Health News of Friday, 24 April 2015

Source: Graphic.com.gh

Stop misusing antibiotics - Public cautioned

The public has been cautioned to desist from misusing antibiotics, since that could be harmful to their health.

Antibiotics, also known as antibacterials, are types of medications that destroy or slow down the growth of bacteria, but according to a lecturer at the Department of Microbiology at the University of Ghana, Professor Mercy Newman, most antibiotics were not effective because bacteria-causing diseases had developed some resistance to them.

Prof. Newman, who was speaking at a media dissemination workshop on antimicrobial resistance in Accra yesterday, said the situation was not serious in Ghana only, as it was a worldwide canker.

The workshop was on the theme, “Managing antimicrobial resistance in Ghana: The Role of The Media”.

Termed, “antimicrobial resistance (AMR)”, Prof. Newman said the new bacteria resistance threatened the effective prevention and treatment of an ever-increasing range of infections caused by bacteria, parasites and fungi.

“Therefore, the more you use antibiotics, the more you select for the resistance strain. So if the bacteria number a million and all of a sudden you are using antibiotics, one or two of these bacteria will become resistant and as such start multiplying very fast and before you know it the resistant one has taken over or the antibiotic will kill the sensitive ones and the resistant ones will continue to grow,” she said. WHO findings

Citing a 2014 World Health Organisation (WHO) report on AMR, Prof. Newman said the resistance to common bacteria had reached alarming levels in many parts of the world and that in some settings, few, if any, of the available treatment options remained effective for common infections.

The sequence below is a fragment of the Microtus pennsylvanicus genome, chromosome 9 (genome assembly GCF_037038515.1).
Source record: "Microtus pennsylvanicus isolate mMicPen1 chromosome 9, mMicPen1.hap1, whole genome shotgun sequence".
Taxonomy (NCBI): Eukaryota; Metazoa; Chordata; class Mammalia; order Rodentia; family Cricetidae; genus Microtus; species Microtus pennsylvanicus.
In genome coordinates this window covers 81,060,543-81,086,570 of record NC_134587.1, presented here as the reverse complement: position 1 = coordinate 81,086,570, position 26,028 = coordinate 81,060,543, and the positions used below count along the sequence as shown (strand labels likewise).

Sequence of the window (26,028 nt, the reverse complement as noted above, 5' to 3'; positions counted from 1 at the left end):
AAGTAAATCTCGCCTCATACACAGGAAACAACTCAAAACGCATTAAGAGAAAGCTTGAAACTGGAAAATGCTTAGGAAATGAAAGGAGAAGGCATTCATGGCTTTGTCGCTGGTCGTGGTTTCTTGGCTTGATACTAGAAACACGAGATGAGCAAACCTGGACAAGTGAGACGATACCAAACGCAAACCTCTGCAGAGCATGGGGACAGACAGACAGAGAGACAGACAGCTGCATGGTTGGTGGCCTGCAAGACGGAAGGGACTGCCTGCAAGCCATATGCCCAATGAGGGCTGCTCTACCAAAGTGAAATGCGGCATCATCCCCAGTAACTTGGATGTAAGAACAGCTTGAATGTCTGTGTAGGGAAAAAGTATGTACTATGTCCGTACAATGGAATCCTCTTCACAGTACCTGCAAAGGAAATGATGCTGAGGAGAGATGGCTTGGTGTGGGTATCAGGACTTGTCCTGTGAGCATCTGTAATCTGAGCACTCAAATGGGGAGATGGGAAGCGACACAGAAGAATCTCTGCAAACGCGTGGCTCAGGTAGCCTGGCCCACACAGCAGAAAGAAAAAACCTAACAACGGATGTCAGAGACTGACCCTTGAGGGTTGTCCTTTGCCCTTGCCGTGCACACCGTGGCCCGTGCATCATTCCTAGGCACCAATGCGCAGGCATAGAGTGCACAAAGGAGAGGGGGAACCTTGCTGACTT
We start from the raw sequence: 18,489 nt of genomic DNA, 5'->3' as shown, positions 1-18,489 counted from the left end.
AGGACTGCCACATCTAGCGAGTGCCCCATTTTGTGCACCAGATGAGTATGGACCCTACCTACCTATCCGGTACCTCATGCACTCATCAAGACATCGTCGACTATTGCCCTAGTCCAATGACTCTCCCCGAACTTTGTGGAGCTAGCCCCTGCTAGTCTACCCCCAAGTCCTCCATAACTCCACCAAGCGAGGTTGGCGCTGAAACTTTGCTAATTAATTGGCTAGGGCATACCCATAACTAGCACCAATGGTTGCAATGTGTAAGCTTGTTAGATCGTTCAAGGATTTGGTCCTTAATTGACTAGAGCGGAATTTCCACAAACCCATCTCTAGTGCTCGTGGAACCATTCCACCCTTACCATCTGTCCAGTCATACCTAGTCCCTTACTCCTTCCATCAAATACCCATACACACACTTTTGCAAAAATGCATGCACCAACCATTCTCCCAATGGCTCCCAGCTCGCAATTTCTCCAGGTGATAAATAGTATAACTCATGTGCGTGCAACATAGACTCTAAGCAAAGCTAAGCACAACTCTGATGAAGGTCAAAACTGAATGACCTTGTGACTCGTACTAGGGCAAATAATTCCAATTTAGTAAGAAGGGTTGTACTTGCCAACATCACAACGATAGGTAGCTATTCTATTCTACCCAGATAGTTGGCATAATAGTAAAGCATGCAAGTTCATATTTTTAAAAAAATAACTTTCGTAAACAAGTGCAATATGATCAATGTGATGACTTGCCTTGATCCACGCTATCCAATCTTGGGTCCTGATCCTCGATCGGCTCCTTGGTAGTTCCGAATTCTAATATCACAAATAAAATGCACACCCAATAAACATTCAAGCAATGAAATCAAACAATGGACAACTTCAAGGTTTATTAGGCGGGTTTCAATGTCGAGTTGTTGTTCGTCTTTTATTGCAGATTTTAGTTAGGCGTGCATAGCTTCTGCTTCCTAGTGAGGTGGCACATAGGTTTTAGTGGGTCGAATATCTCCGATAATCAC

Another important finding of the report, she said, was that surveillance on antibacterial resistance was neither coordinated nor harmonised and as such there were many gaps in information on bacteria.

Change behaviour

She, therefore, called for a change in behaviour over the consumption of antibiotics, both from doctors who prescribed them and the public who consumed them.

She also called for proper diagnosis of illnesses in patients before prescribing them antibiotics.

That, she said, would help reduce the unnecessary use of antibiotics and also increase the lifespan of the good quality antibiotics left in the system.

Enforce laws

The Director of Special Medicines at the WHO Office in Ghana, Mrs Edith Andrew-Annan, gave a global perspective of AMR and stressed the need for laws governing the manufacturing, distribution and sale of medicine in the country to be enforced.

She noted that at present people were able to access pharmacies and buy medicines without prescription, a situation she described as illegal.

Mrs Andrew-Annan also said most antibiotics were sold in the open and under the mercy of the weather, pointing out that that usually destroyed the active agents in the medicines.

The Programme Officer of the Ghana National Drugs Programme of the Ministry of Health, Mr Brain Adu Asare, said as part of policy interventions to curb the situation, the Ministry of Health was putting together a comprehensive policy on AMR that would look at some key areas such as infection, prevention and control, both at the hospital level and in the communities.